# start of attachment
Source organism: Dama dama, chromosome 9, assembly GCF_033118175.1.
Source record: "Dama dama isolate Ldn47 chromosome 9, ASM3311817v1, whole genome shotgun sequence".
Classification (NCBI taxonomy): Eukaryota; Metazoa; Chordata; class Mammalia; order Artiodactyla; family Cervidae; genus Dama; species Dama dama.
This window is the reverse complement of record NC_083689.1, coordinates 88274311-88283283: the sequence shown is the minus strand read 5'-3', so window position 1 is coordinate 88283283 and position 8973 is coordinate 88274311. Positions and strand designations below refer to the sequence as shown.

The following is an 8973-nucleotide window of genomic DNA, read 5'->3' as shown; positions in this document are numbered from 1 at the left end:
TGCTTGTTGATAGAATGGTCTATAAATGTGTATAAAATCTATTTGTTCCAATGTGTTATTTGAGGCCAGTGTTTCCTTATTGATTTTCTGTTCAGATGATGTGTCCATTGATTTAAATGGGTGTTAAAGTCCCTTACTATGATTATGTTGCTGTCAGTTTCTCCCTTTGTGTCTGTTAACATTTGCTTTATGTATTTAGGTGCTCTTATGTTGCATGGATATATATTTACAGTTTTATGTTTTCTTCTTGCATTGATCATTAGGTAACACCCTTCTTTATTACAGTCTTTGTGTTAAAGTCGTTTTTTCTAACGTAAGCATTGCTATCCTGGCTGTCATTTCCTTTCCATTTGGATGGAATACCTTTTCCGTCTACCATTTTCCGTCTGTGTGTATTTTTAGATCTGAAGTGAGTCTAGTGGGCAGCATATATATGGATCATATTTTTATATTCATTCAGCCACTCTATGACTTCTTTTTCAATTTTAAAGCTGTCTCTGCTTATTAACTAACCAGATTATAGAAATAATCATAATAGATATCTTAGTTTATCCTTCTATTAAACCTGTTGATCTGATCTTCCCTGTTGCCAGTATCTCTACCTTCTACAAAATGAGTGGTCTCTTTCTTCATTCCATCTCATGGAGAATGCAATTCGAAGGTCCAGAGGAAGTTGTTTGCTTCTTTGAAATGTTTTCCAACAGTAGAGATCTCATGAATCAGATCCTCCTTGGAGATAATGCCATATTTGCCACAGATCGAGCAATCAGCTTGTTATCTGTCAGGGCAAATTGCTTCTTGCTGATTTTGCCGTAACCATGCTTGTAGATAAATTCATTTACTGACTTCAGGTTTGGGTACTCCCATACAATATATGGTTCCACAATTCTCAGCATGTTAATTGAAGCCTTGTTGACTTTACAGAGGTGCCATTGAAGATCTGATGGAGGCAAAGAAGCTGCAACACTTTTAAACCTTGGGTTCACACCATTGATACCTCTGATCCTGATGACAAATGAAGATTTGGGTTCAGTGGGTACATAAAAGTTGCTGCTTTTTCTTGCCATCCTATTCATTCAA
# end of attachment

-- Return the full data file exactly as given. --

Source organism: Dama dama, chromosome 9, assembly GCF_033118175.1.
Source record: "Dama dama isolate Ldn47 chromosome 9, ASM3311817v1, whole genome shotgun sequence".
Classification (NCBI taxonomy): Eukaryota; Metazoa; Chordata; class Mammalia; order Artiodactyla; family Cervidae; genus Dama; species Dama dama.
This window is the reverse complement of record NC_083689.1, coordinates 88274311-88283283: the sequence shown is the minus strand read 5'-3', so window position 1 is coordinate 88283283 and position 8973 is coordinate 88274311. Positions and strand designations below refer to the sequence as shown.

The following is an 8973-nucleotide window of genomic DNA, read 5'->3' as shown; positions in this document are numbered from 1 at the left end:
TGCTTGTTGATAGAATGGTCTATAAATGTGTATAAAATCTATTTGTTCCAATGTGTTATTTGAGGCCAGTGTTTCCTTATTGATTTTCTGTTCAGATGATGTGTCCATTGATTTAAATGGGTGTTAAAGTCCCTTACTATGATTATGTTGCTGTCAGTTTCTCCCTTTGTGTCTGTTAACATTTGCTTTATGTATTTAGGTGCTCTTATGTTGCATGGATATATATTTACAGTTTTATGTTTTCTTCTTGCATTGATCATTAGGTAACACCCTTCTTTATTACAGTCTTTGTGTTAAAGTCGTTTTTTCTAACGTAAGCATTGCTATCCTGGCTGTCATTTCCTTTCCATTTGGATGGAATACCTTTTCCGTCTACCATTTTCCGTCTGTGTGTATTTTTAGATCTGAAGTGAGTCTAGTGGGCAGCATATATATGGATCATATTTTTATATTCATTCAGCCACTCTATGACTTCTTTTTCAATTTTAAAGCTGTCTCTGCTTATTAACTAACCAGATTATAGAAATAATCATAATAGATATCTTAGTTTATCCTTCTATTAAACCTGTTGATCTGATCTTCCCTGTTGCCAGTATCTCTACCTTCTACAAAATGAGTGGTCTCTTTCTTCATTCCATCTCATGGAGAATGCAATTCGAAGGTCCAGAGGAAGTTGTTTGCTTCTTTGAAATGTTTTCCAACAGTAGAGATCTCATGAATCAGATCCTCCTTGGAGATAATGCCATATTTGCCACAGATCGAGCAATCAGCTTGTTATCTGTCAGGGCAAATTGCTTCTTGCTGATTTTGCCGTAACCATGCTTGTAGATAAATTCATTTACTGACTTCAGGTTTGGGTACTCCCATACAATATATGGTTCCACAATTCTCAGCATGTTAATTGAAGCCTTGTTGACTTTACAGAGGTGCCATTGAAGATCTGATGGAGGCAAAGAAGCTGCAACACTTTTAAACCTTGGGTTCACACCATTGATACCTCTGATCCTGATGACAAATGAAGATTTGGGTTCAGTGGGTACATAAAAGTTGCTGCTTTTTCTTGCCATCCTATTCATTCAA